An adult has 60,000 melanin pigments living in each square inch of our skin. It is a natural substance found in an animals’ skin, hair and the iris of the eye. Melanin determines our hair and skin colour as well as protecting it from ultra violet damage. It does this by absorbing the light which then causes the skin to darken and tan. But it probably hasn't occured to you that this very skin pigment could enhance the polyurethane manufacturing process to help strengthen many of the materials that are used in our households every day. Scientists from China’s Jiangnan University have made the recent discovery that adding melanin to polyurethane plastic will make fabrics and foams in substances like cushions and clothing more durable. This breakthrough could start to feature around our homes very soon.
Polyurethane is a synthetic material. Since its invention in the 1940s it can be used for a broad range of items from children’s toys to aeroplane wings. Broadly speaking, in manufacturing industries it can be used to make products such as foam seating, wheels, tires and synthetic fibres like Spandex and carpet underlay. Over three quarters of the global consumption of polyurethane products are foam based and the furniture industry is the third biggest user of the material following the building and transport industries. It is a polymer which is both flexible and durable commonly found in the home. Its flexible properties also extend to mouldings like door frames.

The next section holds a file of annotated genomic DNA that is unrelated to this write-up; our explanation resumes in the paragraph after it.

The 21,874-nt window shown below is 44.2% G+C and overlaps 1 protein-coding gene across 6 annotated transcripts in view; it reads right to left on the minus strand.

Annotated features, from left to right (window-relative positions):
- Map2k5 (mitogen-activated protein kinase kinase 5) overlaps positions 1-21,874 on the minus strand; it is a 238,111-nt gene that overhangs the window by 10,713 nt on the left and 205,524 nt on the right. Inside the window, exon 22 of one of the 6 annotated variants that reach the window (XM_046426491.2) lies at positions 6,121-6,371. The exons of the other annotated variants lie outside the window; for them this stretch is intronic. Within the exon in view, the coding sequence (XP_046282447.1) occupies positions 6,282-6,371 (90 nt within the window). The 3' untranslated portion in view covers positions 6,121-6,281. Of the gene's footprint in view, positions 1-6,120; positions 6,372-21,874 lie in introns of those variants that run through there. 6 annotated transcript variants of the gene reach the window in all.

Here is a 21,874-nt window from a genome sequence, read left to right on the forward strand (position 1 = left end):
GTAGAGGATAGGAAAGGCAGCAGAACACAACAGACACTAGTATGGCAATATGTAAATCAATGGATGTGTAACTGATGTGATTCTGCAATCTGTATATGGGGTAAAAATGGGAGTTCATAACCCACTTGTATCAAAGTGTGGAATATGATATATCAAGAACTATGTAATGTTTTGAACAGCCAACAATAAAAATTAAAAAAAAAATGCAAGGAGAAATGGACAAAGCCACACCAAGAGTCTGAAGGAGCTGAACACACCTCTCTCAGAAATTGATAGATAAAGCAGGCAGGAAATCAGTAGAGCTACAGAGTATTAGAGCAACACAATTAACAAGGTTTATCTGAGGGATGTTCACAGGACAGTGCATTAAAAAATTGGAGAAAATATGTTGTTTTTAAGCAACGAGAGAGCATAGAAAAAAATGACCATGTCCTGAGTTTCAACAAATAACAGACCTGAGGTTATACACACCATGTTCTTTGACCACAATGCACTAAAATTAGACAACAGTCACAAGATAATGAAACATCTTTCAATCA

However, its biggest drawback is the fact that it is prone to damage and breakage, so research has been conducted by the Chinese university to improve the longevity of the widely used material. In the past, scientists have tried to improve its qualities by adding fillers, including silica, carbon nanotubes and graphene oxide. While these enhance tensile strength they do not address the issue of toughness. The testings found that some of the substances created improvements but this counteracted the important properties of the material. However, melanin has successfully been able to deliver the enhancements to strengthen this widely used polymer.
In laboratory tests led by Mingqing Chen and Weifu Dong, new findings have unveiled that even polyurethane that contains only 2% of melanin will still improve the strength and toughness of a material. The experiment was carried out using melanin from the ink sacs of cuttlefish. Results reveal that the polymer’s properties were enhanced by 27.4 megajoules per cubic metre which allow the polyurethane to stretch itself up to 1,880% before breaking unlike previous figures which were 770%. According to the Chinese scientists, this increase was due to the melanin nanoparticle’s tendency to link with the polymer chain that make up the polyurethane.
For further information the full research has now been published in the journal Biomacromolecules titled “Superior Performance of Polyurethane Based on Natural Melanin Nanoparticles.”
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